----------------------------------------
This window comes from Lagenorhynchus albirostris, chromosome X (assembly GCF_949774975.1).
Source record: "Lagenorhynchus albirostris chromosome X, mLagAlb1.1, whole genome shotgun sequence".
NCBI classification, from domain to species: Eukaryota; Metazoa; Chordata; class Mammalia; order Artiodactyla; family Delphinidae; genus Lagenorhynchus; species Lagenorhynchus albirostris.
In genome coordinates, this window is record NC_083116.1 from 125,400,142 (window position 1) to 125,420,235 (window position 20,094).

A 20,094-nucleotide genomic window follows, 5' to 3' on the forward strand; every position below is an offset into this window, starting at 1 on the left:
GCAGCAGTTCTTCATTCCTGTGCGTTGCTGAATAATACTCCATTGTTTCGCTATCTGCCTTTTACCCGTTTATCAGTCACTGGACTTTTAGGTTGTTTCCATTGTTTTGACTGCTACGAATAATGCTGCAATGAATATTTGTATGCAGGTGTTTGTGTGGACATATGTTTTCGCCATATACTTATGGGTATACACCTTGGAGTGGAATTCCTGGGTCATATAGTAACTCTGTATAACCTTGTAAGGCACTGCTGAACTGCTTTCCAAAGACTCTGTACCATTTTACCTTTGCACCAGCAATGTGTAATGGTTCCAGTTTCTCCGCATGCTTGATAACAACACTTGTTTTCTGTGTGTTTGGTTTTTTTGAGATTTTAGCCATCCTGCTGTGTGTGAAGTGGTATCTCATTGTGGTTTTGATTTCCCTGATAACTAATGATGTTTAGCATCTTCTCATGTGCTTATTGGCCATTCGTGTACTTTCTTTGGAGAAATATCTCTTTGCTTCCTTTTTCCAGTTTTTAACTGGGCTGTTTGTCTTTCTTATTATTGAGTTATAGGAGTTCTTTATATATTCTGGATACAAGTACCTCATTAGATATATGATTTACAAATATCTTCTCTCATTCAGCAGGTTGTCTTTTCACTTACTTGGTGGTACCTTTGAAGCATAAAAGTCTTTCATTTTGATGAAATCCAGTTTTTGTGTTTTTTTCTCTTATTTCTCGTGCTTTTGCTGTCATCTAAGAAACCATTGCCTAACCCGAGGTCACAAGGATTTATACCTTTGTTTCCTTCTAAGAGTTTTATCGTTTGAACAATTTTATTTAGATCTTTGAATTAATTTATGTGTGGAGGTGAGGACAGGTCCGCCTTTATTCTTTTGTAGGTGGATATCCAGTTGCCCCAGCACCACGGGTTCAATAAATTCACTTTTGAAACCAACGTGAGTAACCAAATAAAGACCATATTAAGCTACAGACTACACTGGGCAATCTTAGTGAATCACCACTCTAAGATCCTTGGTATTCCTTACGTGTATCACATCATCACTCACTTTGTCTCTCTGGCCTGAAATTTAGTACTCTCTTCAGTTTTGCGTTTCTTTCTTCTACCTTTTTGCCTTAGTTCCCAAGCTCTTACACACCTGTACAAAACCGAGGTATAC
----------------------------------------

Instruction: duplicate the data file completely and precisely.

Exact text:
This window comes from Lagenorhynchus albirostris, chromosome X (assembly GCF_949774975.1).
Source record: "Lagenorhynchus albirostris chromosome X, mLagAlb1.1, whole genome shotgun sequence".
NCBI classification, from domain to species: Eukaryota; Metazoa; Chordata; class Mammalia; order Artiodactyla; family Delphinidae; genus Lagenorhynchus; species Lagenorhynchus albirostris.
In genome coordinates, this window is record NC_083116.1 from 125,400,142 (window position 1) to 125,420,235 (window position 20,094).

A 20,094-nucleotide genomic window follows, 5' to 3' on the forward strand; every position below is an offset into this window, starting at 1 on the left:
GCAGCAGTTCTTCATTCCTGTGCGTTGCTGAATAATACTCCATTGTTTCGCTATCTGCCTTTTACCCGTTTATCAGTCACTGGACTTTTAGGTTGTTTCCATTGTTTTGACTGCTACGAATAATGCTGCAATGAATATTTGTATGCAGGTGTTTGTGTGGACATATGTTTTCGCCATATACTTATGGGTATACACCTTGGAGTGGAATTCCTGGGTCATATAGTAACTCTGTATAACCTTGTAAGGCACTGCTGAACTGCTTTCCAAAGACTCTGTACCATTTTACCTTTGCACCAGCAATGTGTAATGGTTCCAGTTTCTCCGCATGCTTGATAACAACACTTGTTTTCTGTGTGTTTGGTTTTTTTGAGATTTTAGCCATCCTGCTGTGTGTGAAGTGGTATCTCATTGTGGTTTTGATTTCCCTGATAACTAATGATGTTTAGCATCTTCTCATGTGCTTATTGGCCATTCGTGTACTTTCTTTGGAGAAATATCTCTTTGCTTCCTTTTTCCAGTTTTTAACTGGGCTGTTTGTCTTTCTTATTATTGAGTTATAGGAGTTCTTTATATATTCTGGATACAAGTACCTCATTAGATATATGATTTACAAATATCTTCTCTCATTCAGCAGGTTGTCTTTTCACTTACTTGGTGGTACCTTTGAAGCATAAAAGTCTTTCATTTTGATGAAATCCAGTTTTTGTGTTTTTTTCTCTTATTTCTCGTGCTTTTGCTGTCATCTAAGAAACCATTGCCTAACCCGAGGTCACAAGGATTTATACCTTTGTTTCCTTCTAAGAGTTTTATCGTTTGAACAATTTTATTTAGATCTTTGAATTAATTTATGTGTGGAGGTGAGGACAGGTCCGCCTTTATTCTTTTGTAGGTGGATATCCAGTTGCCCCAGCACCACGGGTTCAATAAATTCACTTTTGAAACCAACGTGAGTAACCAAATAAAGACCATATTAAGCTACAGACTACACTGGGCAATCTTAGTGAATCACCACTCTAAGATCCTTGGTATTCCTTACGTGTATCACATCATCACTCACTTTGTCTCTCTGGCCTGAAATTTAGTACTCTCTTCAGTTTTGCGTTTCTTTCTTCTACCTTTTTGCCTTAGTTCCCAAGCTCTTACACACCTGTACAAAACCGAGGTATAC